How bar codes would track votes in the case of ballot drop boxes is unclear, however. And according to the NCSL, only 31 states verify signatures on mail-in ballots, and 10 states and Washington, D.C., verify that a mail-in ballot envelope has been signed but don’t conduct signature verification.

With the November election fast approaching, what can be done to restore trust among American voters so that, whoever wins, the result is accepted by both parties as legitimate and fair?

Mr. von Spakovsky has proposed systematic election audits as one solution. Typically, he said, post-election analyses amount to hand recounts of ballots, but don’t verify if all ballots cast were legitimate.

He proposes pre-election audits of voter rolls to ensure that all registered voters are eligible to vote. He also proposes, among other things, equipment audits to ensure voting machines are accurate, procedure audits to ensure that election laws were followed, and chain-of-custody audits for ballots.

While it may be impractical to conduct full audits of every voting district, Mr. von Spakovsky proposed a model adopted in Texas where a minimum number of randomly selected districts are audited each election cycle, and additional audits conducted where credible cases of malfeasance have been charged.

Election audits have received some pushback from Democrats, Mr. von Spakovsky said. The Biden administration initially sued to block the process of post-election audits, claiming that it was voter intimidation and a violation of the Voting Rights Act.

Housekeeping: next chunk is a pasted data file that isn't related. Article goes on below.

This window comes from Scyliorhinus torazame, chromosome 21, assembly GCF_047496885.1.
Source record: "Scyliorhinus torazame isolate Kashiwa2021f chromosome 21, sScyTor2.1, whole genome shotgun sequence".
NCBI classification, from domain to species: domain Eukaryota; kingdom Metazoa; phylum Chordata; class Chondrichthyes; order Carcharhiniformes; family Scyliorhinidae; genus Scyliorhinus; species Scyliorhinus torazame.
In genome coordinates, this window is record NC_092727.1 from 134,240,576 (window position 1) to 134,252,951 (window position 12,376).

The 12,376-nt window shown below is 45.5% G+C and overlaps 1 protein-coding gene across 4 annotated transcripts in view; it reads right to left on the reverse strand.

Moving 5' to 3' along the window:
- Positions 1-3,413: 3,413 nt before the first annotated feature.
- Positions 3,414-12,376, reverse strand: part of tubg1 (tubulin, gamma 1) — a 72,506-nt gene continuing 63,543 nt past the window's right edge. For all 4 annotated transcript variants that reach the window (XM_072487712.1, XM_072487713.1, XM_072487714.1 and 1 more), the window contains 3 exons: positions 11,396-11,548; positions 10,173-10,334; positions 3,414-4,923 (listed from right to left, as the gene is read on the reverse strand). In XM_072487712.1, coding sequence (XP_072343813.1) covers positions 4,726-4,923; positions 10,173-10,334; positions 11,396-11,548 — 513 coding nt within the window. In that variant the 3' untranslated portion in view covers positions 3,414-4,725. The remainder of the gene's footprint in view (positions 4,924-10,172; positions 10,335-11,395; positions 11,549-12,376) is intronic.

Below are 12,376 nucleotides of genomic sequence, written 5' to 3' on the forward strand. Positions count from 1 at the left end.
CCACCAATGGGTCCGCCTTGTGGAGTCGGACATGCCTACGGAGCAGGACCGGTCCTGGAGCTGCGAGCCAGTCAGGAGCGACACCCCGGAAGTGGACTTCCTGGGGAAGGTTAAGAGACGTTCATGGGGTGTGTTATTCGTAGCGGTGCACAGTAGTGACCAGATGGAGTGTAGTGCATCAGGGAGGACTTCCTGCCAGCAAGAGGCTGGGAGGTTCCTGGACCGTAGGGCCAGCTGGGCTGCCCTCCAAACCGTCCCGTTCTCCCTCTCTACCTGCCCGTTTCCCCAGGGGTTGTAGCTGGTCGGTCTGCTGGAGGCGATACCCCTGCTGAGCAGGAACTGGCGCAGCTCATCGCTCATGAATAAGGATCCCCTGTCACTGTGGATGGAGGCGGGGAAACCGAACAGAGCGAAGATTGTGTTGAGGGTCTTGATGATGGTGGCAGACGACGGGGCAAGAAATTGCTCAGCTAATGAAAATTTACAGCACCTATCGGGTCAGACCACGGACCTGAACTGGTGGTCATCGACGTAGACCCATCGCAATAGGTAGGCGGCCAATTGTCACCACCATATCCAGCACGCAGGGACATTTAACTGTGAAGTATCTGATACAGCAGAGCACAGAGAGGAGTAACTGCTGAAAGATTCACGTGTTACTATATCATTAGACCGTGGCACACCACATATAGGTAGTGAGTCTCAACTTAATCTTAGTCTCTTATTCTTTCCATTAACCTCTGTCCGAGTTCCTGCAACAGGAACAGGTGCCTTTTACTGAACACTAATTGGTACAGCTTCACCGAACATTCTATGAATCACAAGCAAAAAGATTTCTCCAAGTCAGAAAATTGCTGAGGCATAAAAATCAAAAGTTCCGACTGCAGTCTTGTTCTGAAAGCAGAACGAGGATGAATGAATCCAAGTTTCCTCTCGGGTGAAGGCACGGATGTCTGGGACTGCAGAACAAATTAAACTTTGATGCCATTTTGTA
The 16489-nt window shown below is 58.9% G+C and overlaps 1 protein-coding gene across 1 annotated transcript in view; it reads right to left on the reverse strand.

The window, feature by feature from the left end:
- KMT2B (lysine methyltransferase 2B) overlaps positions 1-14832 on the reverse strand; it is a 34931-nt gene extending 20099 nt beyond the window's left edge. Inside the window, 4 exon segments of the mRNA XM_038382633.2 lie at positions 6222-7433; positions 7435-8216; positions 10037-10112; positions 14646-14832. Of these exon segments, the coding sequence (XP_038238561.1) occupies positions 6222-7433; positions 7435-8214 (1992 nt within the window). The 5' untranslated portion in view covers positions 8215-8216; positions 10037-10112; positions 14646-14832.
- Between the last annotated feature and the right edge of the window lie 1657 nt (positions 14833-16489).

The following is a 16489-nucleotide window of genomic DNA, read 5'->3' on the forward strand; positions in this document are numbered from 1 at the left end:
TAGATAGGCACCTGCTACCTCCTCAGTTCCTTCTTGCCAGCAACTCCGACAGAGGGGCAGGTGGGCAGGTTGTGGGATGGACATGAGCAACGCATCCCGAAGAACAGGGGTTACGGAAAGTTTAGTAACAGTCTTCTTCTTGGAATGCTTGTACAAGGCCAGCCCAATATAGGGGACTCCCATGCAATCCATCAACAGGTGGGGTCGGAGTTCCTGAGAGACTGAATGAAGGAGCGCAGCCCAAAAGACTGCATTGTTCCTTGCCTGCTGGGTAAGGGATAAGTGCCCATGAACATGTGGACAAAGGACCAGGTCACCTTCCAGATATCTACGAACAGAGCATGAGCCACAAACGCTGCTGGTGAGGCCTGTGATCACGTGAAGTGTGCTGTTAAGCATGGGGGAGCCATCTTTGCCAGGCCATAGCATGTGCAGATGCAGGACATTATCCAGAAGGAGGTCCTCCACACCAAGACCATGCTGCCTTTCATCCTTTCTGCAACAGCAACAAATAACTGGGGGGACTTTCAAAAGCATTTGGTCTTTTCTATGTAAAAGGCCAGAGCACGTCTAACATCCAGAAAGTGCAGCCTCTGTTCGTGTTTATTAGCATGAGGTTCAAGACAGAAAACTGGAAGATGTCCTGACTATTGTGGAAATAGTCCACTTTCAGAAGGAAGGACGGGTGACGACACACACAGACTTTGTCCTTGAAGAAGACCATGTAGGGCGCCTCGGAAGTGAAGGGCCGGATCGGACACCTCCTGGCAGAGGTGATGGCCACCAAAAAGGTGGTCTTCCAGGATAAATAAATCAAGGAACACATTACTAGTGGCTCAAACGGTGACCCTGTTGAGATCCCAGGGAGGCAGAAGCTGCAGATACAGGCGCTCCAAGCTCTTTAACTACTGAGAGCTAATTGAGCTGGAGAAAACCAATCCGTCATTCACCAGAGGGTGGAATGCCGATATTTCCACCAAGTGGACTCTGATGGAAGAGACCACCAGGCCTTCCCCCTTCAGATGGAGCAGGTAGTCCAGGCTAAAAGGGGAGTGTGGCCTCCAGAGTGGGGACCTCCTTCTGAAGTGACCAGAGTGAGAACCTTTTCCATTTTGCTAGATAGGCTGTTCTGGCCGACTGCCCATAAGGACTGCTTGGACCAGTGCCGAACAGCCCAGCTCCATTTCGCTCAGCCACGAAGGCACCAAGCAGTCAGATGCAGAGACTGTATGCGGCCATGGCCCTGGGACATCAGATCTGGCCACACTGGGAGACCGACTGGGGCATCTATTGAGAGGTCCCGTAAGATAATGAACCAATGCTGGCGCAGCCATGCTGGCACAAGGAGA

“I think that was a purely partisan decision,” he said. To date, the Justice Department hasn’t pursued this claim further.

Many also propose tightening up ID requirements, despite the objections of organizations such as the American Civil Liberties Union and the Brennan Center, which consider it voter suppression.

“We strongly recommend that a state not only have ID requirements for in-person voting, but that they also have it for absentee balloting,” Mr. von Spakovsky said. “While a family member might have the ID of someone that they’re voting for in their family, it might make it more difficult for strangers to be able to do that.”

Currently, seven states require the signature of a witness on absentee ballots, in addition to the voter’s signature, and three states—Mississippi, Missouri, and Oklahoma—require the absentee ballot envelope to be notarized. In Arkansas, a copy of the voter’s ID must be returned with the absentee/mail ballot.